Wednesday, December 13, 2006

Don't Sit Under the Apple Tree With Anyone Else But Kristin

"The Apple Tree" presented by The Roundabout Theatre Company at Studio 54, December 12, 2006

Ben Brantley gushes like a schoolgirl whenever Patti LuPone or Kristin Chenoweth are onstage. I understand his admiration and share it, but not quite to the point of gushing like a schoolgirl. (Have you picked up on the fact that I like the phrase "gush like a schoolgirl" yet?)

Ms. Chenoweth is back on the Broadway boards in the Roundabout's latest revival of Bock and Harnick's "The Apple Tree," three one-act musicals about the power of love. For those of you who may not know the show (both of you), the first act is a retelling of the Bible, "The Diary of Adam and Eve," based on Mark Twain's short story. Act II, "The Lady or the Tiger" is based on Frank Stockton's story of the same name and Act III is "Passionella, A Romance of the '60s" based on Jules Feiffer's story.

This production is basically a restaging of the City Center Encores! production from last season. There have been some casting changes, thankfully. Gone are Malcom Gets and Michael Cerveris, replaced by Brian D'Arcy James and Mark Kudisch. I enjoyed that performance for what it was and was puzzled to see it get a Broadway run.

With Mark Twain flavor, Adam (Mr. James) and Eve (Ms. Chenoweth) set about naming the animals and plants of the world. Adam: flyers, crawlers, swimmers, growlers, hoppers. Eve: horse, goat, bear, lion, parrot, mackeral. Eventually they figure out what each other is for and with a push from the Snake (Mr. Kudisch) the apple falls from the tree, as it were. But, love conquers all, despite the unfortunate proceedings with sons Cain and Abel. As Adam, Mr. James brings a sweet earnestness to the role, immaturely bothered by the intrusion of the new creature, but his sadness is heartfelt when Eve dies at the end of the act. Ms. Chenoweth's song "What Makes Me Love Him" which just precedes that moment lets you know full well why.

A couple of questions:
  • Alan Alda is the voice of God - are you kidding?
  • Is Ms. Chenoweth's Eve a lot like Sally Brown, or is Sally Brown a lot like Eve?

As for "The Lady or The Tiger" I didn't get it at the Encores! production and it's not much improved here. A military hero, a commoner, is in love with the king's daughter, who loves him as well. His trial for this sin is to choose one of two doors. Behind the first is a tiger that will kill him. Behind the other is a beautiful maiden, whom he will marry (whether he wants to or not). Since the accused makes the choice, he is responsible for his own fate. She learns from the tiger trainer which door will hold the tiger for his trial, then learns that her own handmaiden will be the lady behind the other. To see him killed would be torture. To see him marry another would be torment. Which door will she send him to?

Who knows?

Who cares?

This act is not a great bit of theatre, nor is this part of the production. Costumes improve dramatically from Act I, but the set still looks cheap - like an Encores! set does. It's one thing to create a minimalist set because you're either at:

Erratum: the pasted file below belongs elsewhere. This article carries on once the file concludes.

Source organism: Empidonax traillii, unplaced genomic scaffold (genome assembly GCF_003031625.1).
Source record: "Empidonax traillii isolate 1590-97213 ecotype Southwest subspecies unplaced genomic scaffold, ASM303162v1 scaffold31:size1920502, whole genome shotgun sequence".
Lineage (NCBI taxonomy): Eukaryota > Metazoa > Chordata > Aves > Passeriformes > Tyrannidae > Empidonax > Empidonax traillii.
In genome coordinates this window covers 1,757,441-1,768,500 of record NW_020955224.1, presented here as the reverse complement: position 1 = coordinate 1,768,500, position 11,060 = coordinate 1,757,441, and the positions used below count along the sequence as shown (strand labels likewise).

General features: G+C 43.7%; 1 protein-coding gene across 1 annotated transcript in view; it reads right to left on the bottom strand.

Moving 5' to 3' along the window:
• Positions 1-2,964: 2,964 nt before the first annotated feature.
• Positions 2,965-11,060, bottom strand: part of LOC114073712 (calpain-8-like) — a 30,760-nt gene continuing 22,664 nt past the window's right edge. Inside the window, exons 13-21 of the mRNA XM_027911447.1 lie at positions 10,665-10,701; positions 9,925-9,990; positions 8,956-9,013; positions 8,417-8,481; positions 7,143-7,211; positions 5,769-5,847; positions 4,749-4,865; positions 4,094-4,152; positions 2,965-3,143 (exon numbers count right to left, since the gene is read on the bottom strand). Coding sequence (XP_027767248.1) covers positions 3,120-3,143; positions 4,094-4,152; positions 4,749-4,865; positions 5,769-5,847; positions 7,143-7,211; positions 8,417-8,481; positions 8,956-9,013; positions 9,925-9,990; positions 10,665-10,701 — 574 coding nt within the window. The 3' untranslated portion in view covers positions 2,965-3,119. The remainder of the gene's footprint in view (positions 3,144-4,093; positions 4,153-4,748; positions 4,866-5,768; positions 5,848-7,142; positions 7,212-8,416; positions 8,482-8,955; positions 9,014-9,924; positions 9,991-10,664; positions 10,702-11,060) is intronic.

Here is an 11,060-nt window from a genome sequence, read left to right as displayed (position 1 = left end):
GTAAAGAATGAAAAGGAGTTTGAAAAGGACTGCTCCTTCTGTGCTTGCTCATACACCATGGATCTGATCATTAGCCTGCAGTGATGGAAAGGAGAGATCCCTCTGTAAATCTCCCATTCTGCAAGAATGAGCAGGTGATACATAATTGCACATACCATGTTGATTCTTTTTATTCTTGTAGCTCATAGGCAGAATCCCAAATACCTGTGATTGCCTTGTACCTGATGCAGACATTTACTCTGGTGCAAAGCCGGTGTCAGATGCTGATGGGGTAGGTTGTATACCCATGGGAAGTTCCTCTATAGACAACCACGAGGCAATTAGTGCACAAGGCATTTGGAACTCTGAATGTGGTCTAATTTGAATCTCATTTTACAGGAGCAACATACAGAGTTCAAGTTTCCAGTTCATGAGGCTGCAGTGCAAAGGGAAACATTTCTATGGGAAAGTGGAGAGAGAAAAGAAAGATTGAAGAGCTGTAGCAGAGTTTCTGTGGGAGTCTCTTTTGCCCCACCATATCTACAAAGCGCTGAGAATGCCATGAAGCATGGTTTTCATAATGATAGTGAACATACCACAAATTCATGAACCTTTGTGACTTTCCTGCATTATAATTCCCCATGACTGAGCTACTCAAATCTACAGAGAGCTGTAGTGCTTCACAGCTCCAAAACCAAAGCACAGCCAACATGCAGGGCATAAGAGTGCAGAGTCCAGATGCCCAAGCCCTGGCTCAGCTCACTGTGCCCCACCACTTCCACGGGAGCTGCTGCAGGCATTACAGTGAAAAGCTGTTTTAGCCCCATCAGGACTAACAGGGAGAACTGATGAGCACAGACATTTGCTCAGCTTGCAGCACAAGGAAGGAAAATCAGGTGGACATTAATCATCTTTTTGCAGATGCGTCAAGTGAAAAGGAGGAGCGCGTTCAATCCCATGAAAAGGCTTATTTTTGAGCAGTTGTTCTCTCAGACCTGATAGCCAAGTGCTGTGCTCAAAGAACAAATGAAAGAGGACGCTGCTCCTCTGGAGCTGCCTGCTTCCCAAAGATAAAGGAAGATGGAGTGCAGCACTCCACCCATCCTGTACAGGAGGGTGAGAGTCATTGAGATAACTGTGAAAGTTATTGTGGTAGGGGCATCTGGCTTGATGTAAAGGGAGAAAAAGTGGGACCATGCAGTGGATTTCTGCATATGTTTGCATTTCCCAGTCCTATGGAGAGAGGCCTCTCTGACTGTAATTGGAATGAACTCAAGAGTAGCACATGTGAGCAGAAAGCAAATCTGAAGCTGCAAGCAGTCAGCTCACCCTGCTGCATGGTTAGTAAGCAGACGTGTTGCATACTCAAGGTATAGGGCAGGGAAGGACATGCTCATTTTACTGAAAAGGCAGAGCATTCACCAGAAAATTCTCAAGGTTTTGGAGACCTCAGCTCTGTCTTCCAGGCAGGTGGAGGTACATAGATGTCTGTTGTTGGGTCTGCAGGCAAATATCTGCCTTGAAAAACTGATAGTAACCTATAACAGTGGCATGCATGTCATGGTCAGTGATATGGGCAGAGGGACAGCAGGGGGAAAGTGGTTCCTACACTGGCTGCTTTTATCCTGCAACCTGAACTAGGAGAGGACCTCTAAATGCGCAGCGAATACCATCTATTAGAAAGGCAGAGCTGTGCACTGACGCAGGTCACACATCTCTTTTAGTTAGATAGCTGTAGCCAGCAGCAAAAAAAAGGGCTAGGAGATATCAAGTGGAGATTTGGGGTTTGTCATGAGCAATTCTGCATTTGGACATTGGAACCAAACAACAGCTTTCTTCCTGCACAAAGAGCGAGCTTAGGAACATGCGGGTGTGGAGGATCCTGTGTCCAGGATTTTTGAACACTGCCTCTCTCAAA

a) a performance by a company with an interesting artistic vision and interpretation of the material, or
b) a performance with a clever creative team who manages to make the results of a small budget look intentional.

This just looks cheap, which is pretty disappointing from John Lee Beatty. He's done some of the most amazing interior sets I've seen on Broadway, from the shiplike residence in Heartbreak House, to the Hamptons home in Naked Girl on the Appian Way and many, many in between. Mr. James as the soldier gives a nice Kirk Douglas imitation during his trial, but otherwise is just satisfactory.

The other weakness is revealed here with the poor vocals from the dancing chorus. They are a pretty chorus, but can hardly sing a note. Choreography also appears to have been phoned in for this act.

The last act, "Passionella..." is a Cinderella tale of a lady chimney sweep who wants to be a movie star. Ms. Chenoweth really shines, as does the rest of the cast in this part of the show. Her frumpy, awkward and shy Ella sings with an endearing weakness. Once she's transformed by her Fairy Godmother (Mr. Kudisch doing double duty along with narrating this act), she's a movie star from the Huntley Brinkley Report until the Late Late Show every night. She meets her Prince Charming, Flip Prince Charming (Mr. James) and is smitten. Mr. James does a nice British 60's rocker bit with this role.

The sets are more interesting, relatively speaking (mylar rain curtains for everyone!), as costumes and choreography seem to step up a bit as well.

Having only seen "The Apple Tree" in these two performances, I have to wonder if much of the weakness comes from the material. Act I is basically just for the two leads. Act II is a throw-away. Act III finally starts to really feel like musical theatre. It looks like this was Gary Griffin's take on the show as well. Lighting was a little conspicuous, but the sound was masterfully executed by Production Sound Engineer, Pitsch Karrer.

I was surprised to see so many empty seats for a subscription musical. On the other hand, if you're not a fan of Ms. Chenoweth (and I am) what's the draw?

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